When I am in England I always read the Daily Telegraph, and that for two reasons. The Telegraph was the only newspaper that supported Churchill in 1940, and furthermore the Telegraph publishes the court circular. I am sympathetic to monarchist sentiments on Tolkienian lines. The best government, he wrote, is unconstitutional monarchy, presided over by a sovereign whose principal interest is collecting stamps. I also have the conviction that such notices as the announcement that the Princess Royal, accompanied by a rear admiral, visited the Antarctic Society may be the most important event in the United Kingdom on the given day, perhaps the most real thing reported in newspapers.

But these sympathies aside, it is instructive to review the news for January 23, 2007. I will pass over lightly “Bush Vows to Tackle Global Warming” and “Starving on a Spoonful of Mash a Day: Health Minister Admits Plight of Old People in Care,” and turn to the Opinion and Comment page. The lead article is “Respect Will Not Get Thugs Off the Streets.” The reference is to Prime Minister Blair’s designation of forty Respect Zones in the UK. These are in fact disrespect zones, areas in which citizens, and especially the elderly, are likely to be insulted or assaulted. There “the daily lives of many thousands of blameless people, particularly the elderly, are made unbearable by what the police call ‘trivial incidents’.” The writer notes that “as most adults and virtually all adolescents are aware, any physical restraints, informal discipline, or intimidatory language used against a minor can land a well-meaning citizen in court on a charge of assault.” Even the social stigma that once attached to parents who fail to discipline or control their children has been discouraged by left-liberal ideology in education and social services.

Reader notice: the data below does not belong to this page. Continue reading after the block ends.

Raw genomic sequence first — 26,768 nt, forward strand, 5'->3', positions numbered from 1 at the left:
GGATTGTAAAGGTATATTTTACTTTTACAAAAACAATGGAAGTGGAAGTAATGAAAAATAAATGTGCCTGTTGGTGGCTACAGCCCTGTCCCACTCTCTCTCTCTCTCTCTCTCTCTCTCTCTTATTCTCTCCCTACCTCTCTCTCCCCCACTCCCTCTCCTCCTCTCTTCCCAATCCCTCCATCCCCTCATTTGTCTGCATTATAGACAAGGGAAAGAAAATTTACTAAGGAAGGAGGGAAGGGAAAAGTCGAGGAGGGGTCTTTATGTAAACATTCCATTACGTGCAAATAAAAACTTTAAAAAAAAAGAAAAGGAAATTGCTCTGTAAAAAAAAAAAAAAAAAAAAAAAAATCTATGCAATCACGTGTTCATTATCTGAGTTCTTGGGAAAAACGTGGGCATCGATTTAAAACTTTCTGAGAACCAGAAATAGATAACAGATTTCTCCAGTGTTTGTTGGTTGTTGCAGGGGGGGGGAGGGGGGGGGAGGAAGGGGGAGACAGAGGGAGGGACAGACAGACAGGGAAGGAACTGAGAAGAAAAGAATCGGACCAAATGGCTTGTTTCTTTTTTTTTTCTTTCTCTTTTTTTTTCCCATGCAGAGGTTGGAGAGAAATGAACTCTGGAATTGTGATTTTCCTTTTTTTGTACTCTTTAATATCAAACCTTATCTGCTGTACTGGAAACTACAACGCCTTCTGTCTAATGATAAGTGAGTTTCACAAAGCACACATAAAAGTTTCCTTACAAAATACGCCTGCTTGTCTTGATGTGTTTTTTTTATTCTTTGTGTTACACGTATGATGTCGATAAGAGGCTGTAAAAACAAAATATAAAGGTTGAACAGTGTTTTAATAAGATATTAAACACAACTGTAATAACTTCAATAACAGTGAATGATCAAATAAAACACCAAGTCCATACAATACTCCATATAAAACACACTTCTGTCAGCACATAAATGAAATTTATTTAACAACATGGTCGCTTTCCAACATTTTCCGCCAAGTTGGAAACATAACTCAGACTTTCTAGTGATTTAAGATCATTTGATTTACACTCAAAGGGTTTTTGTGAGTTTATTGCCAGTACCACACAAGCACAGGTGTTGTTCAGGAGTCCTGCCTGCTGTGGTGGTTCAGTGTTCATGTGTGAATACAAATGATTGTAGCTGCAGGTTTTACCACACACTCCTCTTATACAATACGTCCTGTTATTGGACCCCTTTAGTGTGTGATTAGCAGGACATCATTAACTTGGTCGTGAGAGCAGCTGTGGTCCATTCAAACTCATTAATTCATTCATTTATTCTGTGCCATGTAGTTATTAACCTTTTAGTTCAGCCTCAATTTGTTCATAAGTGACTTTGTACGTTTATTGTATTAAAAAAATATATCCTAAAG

Across the page Andrew O’Hagan writes “Youth Culture is the Death of the Old.” Mr. O’Hagan believes that whereas his own youth culture of punk rock really wanted to change the world, “youth at present want only to consume and waste, opine and abuse, as if the world was made only for them and as if nothing was worth contemplating or pausing over.” Is there, he asks, “no one in Britain under thirty, not even one, who wants to work and live and grow?” One letter writer, noting that a café-bar has been erected in the transept of Liverpool’s Church of England Cathedral, asks, “Is there nobody to protect our cathedrals from such vandalism?” Apparently not. Another letter writer insists that Prince Charles, who cancelled a trip to the United States to receive an environmental award, should have made the trip despite the damage to the environment; it would have been good for the cause. And finally, there is an article beneath a large picture of the English Cardinal, Carmac Murphy-O’Connor, stating that the Catholic Church will close its adoption agencies if the government will not exempt them from the necessity of placing children in homosexual households, an exemption the writer considered unlikely.

Note, gentle reader, that from Shakespeare to the Beatles, operating mostly through our common language, the United States is often the cultural dependency of English ideas. Is this what is next?